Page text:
April 20, 2005

The Half-Skinned Steer

Although this story isn’t very realistic, I liked it. This story was difficult to follow at first because it is constantly incorporating the past and present – fiction and what I believe to be true? Anyway, I really enjoyed the girlfriend’s story about Tin Head and his half-skinned steer. That painted a very vivid picture in my mind! Not necessarily something I wish to dream about…

“And all that distance Tin Head can see… and its red eyes glaring at him, pure teetotal hate like arrows coming at him, and he knows he is done for and all of his kids and their kids is done for, and that his wife is done for and that every one of her blue dishes has got to break, and the dog that licked the blood is done for, and the house where they lived has to blow away or burn up and every fly or mouse in it.”
This is obviously a story, but did it really happen? And what is up with Mero’s encounter with the half-skinned steer at the end? Is he imagining it? He had been outside in the cold for quite some time, especially because of the incident of locking the keys in the car and his method of obtaining them. Haha! He keeps saying that he hadn’t eaten in days… except for the terrible road food. So all I can come up with is that Mero is either losing it… not only because physically he is very cold, hungry, and tired from driving… but also because he is questioning his memories from where he grew up.
Nothing looks to him how it used to, gates and fences collapsed, entrances concealed with snow, etc… Bottom line, my interpretation is that Mero has been having emotional disturbances regarding his childhood and the new information regarding his brother’s death. He left his home and family behind and never turned back. These memories are all coming back to him and leaving him to not only wonder about how things turned out, but who his brother had become, and perhaps trying to justify his irresponsible actions. Also include that he is driving for four days, eating next to nothing – tired – probably nervous – and contemplative. This is how I can begin to make sense of the ending. I do not believe that a half-skinned steer with red eyes was waiting for him, but it does make for a great story!

Jerz: Am Lit II (EL 267): Proulx, ''The Half-Skinned Steer''

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Blood-Burning Moon

“Up from the skeleton stone walls, up from the rotting floor boards and the solid hand-hewn beams of oak of the pre-war cotton factory, dusk came. Up from the dusk the full moon came. Glowing like a fired pine-knot it illuminated the great door and soft showered the Negro shanties aligned along the single street of factory town. The full moon in the great door was an omen. Negro women improvised songs against its spell.” This introduction is told with such power and assurance that the full moon is rising and something bad will come with it. People still believe today that a full moon represents evil or weird/unexplainable behavior. Regardless, it is true within this story. There was an amazing use of imagery throughout, and especially with the deaths of both Bob Stone and Tom Burwell… We should have seen it coming with the early use of foreshadowing and title, “Blood-Burning Moon.” Only after you finish the story does it all really come together…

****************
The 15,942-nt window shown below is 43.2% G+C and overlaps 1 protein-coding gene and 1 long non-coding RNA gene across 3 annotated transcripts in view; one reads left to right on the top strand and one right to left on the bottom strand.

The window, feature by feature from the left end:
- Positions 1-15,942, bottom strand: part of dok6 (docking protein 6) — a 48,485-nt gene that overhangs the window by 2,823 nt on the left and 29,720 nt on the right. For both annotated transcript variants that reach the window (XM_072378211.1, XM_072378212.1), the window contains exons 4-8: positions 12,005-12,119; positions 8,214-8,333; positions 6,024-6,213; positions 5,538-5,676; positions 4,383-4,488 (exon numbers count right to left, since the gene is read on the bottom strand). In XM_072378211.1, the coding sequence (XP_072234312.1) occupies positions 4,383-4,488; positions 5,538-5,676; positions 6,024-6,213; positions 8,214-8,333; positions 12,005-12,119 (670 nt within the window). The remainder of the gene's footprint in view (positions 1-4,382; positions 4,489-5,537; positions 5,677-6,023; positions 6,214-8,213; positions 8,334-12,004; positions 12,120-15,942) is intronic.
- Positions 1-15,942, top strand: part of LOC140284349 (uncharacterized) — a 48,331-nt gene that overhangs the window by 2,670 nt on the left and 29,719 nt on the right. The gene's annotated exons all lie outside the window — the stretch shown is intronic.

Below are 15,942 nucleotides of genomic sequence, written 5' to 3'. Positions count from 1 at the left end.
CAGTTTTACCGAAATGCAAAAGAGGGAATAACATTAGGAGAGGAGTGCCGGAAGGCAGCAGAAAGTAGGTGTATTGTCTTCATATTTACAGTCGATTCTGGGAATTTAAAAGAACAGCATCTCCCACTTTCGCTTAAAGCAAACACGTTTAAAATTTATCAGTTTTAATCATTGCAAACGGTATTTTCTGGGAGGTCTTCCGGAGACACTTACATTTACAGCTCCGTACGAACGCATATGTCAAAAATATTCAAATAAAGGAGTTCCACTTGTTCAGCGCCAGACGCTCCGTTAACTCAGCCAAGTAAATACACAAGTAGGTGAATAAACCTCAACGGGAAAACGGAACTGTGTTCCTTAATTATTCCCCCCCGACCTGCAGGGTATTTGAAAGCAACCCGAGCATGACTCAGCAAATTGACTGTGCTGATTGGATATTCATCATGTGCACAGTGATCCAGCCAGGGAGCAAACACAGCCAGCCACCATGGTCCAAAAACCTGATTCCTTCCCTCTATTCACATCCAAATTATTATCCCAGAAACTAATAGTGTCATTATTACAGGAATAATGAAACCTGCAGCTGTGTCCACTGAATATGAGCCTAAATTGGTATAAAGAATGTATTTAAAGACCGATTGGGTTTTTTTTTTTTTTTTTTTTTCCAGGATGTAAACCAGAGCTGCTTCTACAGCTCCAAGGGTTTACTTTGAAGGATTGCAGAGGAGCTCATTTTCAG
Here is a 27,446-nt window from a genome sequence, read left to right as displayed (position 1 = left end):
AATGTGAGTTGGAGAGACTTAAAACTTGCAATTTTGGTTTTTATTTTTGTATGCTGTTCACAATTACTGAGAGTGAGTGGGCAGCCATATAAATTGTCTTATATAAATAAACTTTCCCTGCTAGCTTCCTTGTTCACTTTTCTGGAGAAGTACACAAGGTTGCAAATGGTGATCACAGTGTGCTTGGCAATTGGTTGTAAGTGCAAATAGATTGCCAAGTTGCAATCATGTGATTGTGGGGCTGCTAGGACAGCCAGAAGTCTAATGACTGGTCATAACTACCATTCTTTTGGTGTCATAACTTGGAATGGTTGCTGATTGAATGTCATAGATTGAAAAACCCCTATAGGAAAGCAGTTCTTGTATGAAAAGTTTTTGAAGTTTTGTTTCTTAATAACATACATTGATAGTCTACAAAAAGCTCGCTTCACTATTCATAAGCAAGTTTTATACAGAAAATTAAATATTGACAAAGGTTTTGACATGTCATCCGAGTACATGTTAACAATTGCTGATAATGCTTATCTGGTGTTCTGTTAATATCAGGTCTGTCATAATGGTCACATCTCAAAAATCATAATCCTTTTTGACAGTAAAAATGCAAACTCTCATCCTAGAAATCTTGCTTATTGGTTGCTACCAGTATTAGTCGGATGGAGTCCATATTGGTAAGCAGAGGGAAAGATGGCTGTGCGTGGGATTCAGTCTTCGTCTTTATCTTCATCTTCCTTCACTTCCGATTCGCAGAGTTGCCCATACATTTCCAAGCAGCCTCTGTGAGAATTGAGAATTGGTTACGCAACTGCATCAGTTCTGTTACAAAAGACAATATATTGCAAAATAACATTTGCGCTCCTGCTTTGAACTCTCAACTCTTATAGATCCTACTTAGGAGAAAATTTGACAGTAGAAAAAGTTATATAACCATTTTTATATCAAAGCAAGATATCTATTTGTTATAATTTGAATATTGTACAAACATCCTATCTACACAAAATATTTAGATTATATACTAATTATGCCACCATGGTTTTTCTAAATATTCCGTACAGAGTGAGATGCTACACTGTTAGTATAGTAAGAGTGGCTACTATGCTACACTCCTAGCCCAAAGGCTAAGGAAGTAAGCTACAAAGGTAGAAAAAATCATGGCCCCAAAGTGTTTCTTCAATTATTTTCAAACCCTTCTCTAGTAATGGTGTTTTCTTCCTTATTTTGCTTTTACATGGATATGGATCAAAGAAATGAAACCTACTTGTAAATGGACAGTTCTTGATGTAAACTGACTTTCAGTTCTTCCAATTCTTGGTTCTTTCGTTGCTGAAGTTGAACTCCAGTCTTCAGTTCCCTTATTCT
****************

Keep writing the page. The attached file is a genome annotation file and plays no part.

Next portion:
Mary asked on her blog if we feel bad for Louisa or if it was for the best that both men died… In response I will say that I do not feel bad for her. She is surely unfortunate to not know what is going on – as she sings hoping people will come to her, including Bob. I think that her song worked to keep the full moon’s spell away from her. It influenced her tremendously because now she does not have a choice of which man to be with, but is left alone. I really did not like either Bob or Tom. Mary’s right… they both did have their share of issues. Bob may have been intrigued by Louisa, but feeling superior to her because of her race and position is not acceptable. Tom is very uneducated (not necessarily his fault, but his passages were rather difficult to read and I could only imagine him speaking) and seems very violent. He immediately threatens to kill Bob and feels as if he should be the one for Louisa. Bottom line… they got what they deserved. Louisa is definitely better off.